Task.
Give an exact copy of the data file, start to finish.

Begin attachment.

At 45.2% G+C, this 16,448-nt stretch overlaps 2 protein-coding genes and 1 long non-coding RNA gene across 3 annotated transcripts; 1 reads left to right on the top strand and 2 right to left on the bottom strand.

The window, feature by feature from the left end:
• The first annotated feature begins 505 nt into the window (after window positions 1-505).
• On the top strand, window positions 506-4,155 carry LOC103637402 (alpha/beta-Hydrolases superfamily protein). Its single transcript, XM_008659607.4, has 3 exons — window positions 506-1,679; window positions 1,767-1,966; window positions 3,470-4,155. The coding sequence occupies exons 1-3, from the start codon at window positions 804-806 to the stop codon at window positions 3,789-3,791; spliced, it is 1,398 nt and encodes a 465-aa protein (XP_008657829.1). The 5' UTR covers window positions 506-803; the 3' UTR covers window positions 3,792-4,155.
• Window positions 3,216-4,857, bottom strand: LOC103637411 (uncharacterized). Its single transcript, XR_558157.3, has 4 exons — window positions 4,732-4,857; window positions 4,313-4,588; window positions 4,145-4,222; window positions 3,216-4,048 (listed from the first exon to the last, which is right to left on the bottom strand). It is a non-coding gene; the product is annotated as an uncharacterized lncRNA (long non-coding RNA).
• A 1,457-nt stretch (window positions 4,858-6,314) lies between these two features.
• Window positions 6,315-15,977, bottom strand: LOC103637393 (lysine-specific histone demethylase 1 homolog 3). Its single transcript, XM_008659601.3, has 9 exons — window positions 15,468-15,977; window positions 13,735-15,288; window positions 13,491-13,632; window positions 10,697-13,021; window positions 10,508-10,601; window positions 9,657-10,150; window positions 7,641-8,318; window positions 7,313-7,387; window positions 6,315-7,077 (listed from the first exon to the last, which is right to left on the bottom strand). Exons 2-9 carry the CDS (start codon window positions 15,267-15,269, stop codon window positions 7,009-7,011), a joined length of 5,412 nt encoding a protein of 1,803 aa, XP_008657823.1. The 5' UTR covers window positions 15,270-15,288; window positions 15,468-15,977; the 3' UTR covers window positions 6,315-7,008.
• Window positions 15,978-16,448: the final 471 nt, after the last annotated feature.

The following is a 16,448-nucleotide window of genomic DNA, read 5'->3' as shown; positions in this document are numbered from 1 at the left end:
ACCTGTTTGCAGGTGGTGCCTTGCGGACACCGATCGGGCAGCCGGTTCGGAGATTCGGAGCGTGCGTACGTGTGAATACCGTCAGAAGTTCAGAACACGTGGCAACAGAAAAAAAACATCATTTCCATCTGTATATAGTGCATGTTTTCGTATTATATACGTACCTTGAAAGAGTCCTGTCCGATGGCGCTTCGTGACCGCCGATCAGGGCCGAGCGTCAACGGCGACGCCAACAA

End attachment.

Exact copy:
At 45.2% G+C, this 16,448-nt stretch overlaps 2 protein-coding genes and 1 long non-coding RNA gene across 3 annotated transcripts; 1 reads left to right on the top strand and 2 right to left on the bottom strand.

The window, feature by feature from the left end:
• The first annotated feature begins 505 nt into the window (after window positions 1-505).
• On the top strand, window positions 506-4,155 carry LOC103637402 (alpha/beta-Hydrolases superfamily protein). Its single transcript, XM_008659607.4, has 3 exons — window positions 506-1,679; window positions 1,767-1,966; window positions 3,470-4,155. The coding sequence occupies exons 1-3, from the start codon at window positions 804-806 to the stop codon at window positions 3,789-3,791; spliced, it is 1,398 nt and encodes a 465-aa protein (XP_008657829.1). The 5' UTR covers window positions 506-803; the 3' UTR covers window positions 3,792-4,155.
• Window positions 3,216-4,857, bottom strand: LOC103637411 (uncharacterized). Its single transcript, XR_558157.3, has 4 exons — window positions 4,732-4,857; window positions 4,313-4,588; window positions 4,145-4,222; window positions 3,216-4,048 (listed from the first exon to the last, which is right to left on the bottom strand). It is a non-coding gene; the product is annotated as an uncharacterized lncRNA (long non-coding RNA).
• A 1,457-nt stretch (window positions 4,858-6,314) lies between these two features.
• Window positions 6,315-15,977, bottom strand: LOC103637393 (lysine-specific histone demethylase 1 homolog 3). Its single transcript, XM_008659601.3, has 9 exons — window positions 15,468-15,977; window positions 13,735-15,288; window positions 13,491-13,632; window positions 10,697-13,021; window positions 10,508-10,601; window positions 9,657-10,150; window positions 7,641-8,318; window positions 7,313-7,387; window positions 6,315-7,077 (listed from the first exon to the last, which is right to left on the bottom strand). Exons 2-9 carry the CDS (start codon window positions 15,267-15,269, stop codon window positions 7,009-7,011), a joined length of 5,412 nt encoding a protein of 1,803 aa, XP_008657823.1. The 5' UTR covers window positions 15,270-15,288; window positions 15,468-15,977; the 3' UTR covers window positions 6,315-7,008.
• Window positions 15,978-16,448: the final 471 nt, after the last annotated feature.

The following is a 16,448-nucleotide window of genomic DNA, read 5'->3' as shown; positions in this document are numbered from 1 at the left end:
ACCTGTTTGCAGGTGGTGCCTTGCGGACACCGATCGGGCAGCCGGTTCGGAGATTCGGAGCGTGCGTACGTGTGAATACCGTCAGAAGTTCAGAACACGTGGCAACAGAAAAAAAACATCATTTCCATCTGTATATAGTGCATGTTTTCGTATTATATACGTACCTTGAAAGAGTCCTGTCCGATGGCGCTTCGTGACCGCCGATCAGGGCCGAGCGTCAACGGCGACGCCAACAA